I can't help noticing that Bunglawala seems more troubled by the protestors' success in gaining publicity than by the insult to the troops itself. Similar thoughts were prompted by this press release that appeared on the website of the Muslim Council of Britain:
The MCB is appalled at media reports of the scenes at a homecoming parade for British soldiers in Luton on 10th March 2009. This small minority do not speak for Muslims but instead provide fodder for Islamophobes keen to drive a wedge between Britons.
The first sentence is ambiguous, but it suggests the MCB is more appalled by the coverage than it is by the protest itself. Its main complaint against the protestors would seem to be the fodder they provide for "Islamophobes" rather than the insults that they offered to the soldiers. This inverted sense of priorities, of course, is something that we have become familiar with over the past few years from the MCB.
A more "radical" grouping, but one which has quite successfully positioned itself in the media as a "progressive" pressure group supporting such things as greater participation by British Muslims in politics or better facilities for women in mosques, has an even more sympathetic post on its website, though one which also makes the point that the Luton demo is bad for the image of Islam:
We welcome the fact that the anti-war protestors carried out their protest peacfully. They are well within their rights to protest at the 1 million dead in Iraq because of the whims of Bush, Blair and their Ziocon stooges.
Whilst all anti-war protesters care for the troops on the whole, we are not blindly patriotic to the extent that we will turn a blind eye to the errors of the Armed Services.Blaming troops, however, is perhaps not the wisest thing to do, neither is condemning the anti-war protestors as they are both consequences of a calculated ziocon agenda.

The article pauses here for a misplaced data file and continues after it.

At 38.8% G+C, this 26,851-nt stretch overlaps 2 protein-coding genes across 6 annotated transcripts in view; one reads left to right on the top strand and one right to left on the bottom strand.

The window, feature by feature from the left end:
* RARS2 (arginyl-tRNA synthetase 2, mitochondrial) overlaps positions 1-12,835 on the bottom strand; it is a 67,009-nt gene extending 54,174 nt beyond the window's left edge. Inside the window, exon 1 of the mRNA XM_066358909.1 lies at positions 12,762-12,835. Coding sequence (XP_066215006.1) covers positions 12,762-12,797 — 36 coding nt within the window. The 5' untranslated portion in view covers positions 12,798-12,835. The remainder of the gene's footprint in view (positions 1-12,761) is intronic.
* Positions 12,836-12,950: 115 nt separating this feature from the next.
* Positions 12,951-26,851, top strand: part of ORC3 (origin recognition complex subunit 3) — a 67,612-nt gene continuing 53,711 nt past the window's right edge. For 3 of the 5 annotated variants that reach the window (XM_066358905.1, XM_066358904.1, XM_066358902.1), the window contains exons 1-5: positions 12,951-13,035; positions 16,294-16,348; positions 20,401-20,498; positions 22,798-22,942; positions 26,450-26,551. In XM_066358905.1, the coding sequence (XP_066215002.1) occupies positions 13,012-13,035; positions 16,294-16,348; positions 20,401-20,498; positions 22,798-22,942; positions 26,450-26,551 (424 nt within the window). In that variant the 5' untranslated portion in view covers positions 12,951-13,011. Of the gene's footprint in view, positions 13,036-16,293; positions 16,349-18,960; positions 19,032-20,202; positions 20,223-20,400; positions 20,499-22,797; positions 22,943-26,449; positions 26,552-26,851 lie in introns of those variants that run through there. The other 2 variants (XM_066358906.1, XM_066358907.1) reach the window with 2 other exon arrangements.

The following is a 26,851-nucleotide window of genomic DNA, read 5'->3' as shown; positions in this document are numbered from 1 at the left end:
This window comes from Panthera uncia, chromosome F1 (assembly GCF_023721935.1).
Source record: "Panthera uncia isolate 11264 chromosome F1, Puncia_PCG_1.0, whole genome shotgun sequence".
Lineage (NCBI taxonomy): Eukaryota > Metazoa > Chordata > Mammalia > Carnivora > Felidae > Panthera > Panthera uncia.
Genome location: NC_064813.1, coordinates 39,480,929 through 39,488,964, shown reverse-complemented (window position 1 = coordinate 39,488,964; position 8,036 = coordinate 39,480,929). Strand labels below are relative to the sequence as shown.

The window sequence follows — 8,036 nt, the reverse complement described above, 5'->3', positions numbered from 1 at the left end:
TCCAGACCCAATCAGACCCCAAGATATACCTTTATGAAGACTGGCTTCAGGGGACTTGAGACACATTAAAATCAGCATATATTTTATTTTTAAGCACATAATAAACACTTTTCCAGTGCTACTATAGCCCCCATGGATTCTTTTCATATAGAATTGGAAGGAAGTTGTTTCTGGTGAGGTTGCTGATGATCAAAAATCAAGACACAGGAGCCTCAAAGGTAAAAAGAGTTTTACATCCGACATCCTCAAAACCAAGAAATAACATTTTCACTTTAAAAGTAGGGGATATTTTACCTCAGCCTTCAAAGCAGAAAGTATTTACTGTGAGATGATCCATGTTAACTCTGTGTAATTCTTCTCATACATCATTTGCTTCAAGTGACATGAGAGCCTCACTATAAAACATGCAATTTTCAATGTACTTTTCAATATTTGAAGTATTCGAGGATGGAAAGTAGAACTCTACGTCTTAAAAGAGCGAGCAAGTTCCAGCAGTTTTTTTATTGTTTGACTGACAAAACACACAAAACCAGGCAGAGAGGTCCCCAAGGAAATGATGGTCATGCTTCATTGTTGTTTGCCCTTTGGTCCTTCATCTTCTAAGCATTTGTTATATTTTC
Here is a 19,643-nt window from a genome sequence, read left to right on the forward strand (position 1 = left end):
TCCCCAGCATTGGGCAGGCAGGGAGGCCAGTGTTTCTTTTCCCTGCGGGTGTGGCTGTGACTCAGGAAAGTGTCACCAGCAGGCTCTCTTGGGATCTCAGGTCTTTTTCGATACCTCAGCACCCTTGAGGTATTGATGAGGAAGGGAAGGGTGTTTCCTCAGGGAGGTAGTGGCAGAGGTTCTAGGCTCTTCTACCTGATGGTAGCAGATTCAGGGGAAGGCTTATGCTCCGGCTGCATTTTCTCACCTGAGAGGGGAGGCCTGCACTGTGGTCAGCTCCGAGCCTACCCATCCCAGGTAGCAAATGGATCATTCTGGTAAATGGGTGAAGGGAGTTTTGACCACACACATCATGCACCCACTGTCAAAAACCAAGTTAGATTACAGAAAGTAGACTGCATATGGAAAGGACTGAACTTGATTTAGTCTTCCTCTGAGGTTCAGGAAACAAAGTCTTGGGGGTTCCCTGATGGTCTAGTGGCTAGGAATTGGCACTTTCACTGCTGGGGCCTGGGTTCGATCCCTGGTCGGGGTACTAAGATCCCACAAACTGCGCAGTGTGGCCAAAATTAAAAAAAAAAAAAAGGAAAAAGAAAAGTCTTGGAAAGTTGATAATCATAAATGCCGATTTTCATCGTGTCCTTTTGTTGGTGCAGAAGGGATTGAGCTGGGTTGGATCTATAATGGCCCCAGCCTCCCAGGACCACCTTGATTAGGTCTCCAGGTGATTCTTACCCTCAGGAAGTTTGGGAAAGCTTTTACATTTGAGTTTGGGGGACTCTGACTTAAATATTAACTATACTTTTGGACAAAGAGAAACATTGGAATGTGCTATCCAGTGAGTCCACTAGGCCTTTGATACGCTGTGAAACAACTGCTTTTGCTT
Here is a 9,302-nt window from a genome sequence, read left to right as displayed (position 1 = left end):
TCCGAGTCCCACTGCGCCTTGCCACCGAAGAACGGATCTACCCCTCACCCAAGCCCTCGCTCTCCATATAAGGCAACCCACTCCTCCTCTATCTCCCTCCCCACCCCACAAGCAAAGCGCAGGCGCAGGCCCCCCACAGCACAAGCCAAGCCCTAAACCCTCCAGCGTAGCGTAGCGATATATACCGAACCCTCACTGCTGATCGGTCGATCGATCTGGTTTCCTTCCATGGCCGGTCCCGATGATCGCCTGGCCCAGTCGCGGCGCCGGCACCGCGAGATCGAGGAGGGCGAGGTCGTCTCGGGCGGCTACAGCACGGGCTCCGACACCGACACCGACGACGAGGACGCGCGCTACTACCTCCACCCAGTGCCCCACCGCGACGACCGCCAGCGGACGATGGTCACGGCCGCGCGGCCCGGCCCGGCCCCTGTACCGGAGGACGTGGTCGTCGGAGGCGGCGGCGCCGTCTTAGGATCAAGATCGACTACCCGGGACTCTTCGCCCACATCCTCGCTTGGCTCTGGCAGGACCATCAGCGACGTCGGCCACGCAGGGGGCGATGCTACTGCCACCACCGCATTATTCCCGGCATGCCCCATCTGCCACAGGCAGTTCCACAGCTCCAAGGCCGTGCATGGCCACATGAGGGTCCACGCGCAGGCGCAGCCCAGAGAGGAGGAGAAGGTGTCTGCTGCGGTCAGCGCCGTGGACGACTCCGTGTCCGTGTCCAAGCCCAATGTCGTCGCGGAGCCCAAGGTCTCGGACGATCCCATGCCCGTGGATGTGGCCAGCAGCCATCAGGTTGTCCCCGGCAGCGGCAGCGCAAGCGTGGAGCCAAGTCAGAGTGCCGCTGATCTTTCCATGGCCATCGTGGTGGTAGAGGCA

Says one of the commenters, Nasr:
Well done to those who demonstrated against the parades. They have laws against glorifying terrorism and terrorists, so how is it allowed for people to celebrate the return of those who are complicit in the illegal war on terror. And to say the soldiers had the best of intentions is not good enough justification as i'm sure Hitler and his nazi army would have given the same response. Every one has been given sufficient intellect by Allah to tell right from wrong and merely saying that 'i was doing a job'will not save one's soul for commiting murder.
That view wasn't universally shared: in fact, the comments were fairly split, with several denouncing the demonstration. But such opinions suggest that the placard-wavers of Luton are not entirely lacking in support. In any case, the demonstration was eminently newsworthy, precisely because it was so extreme. That's journalism, folks. Inayat Bunglawala, of all people, ought to appreciate that.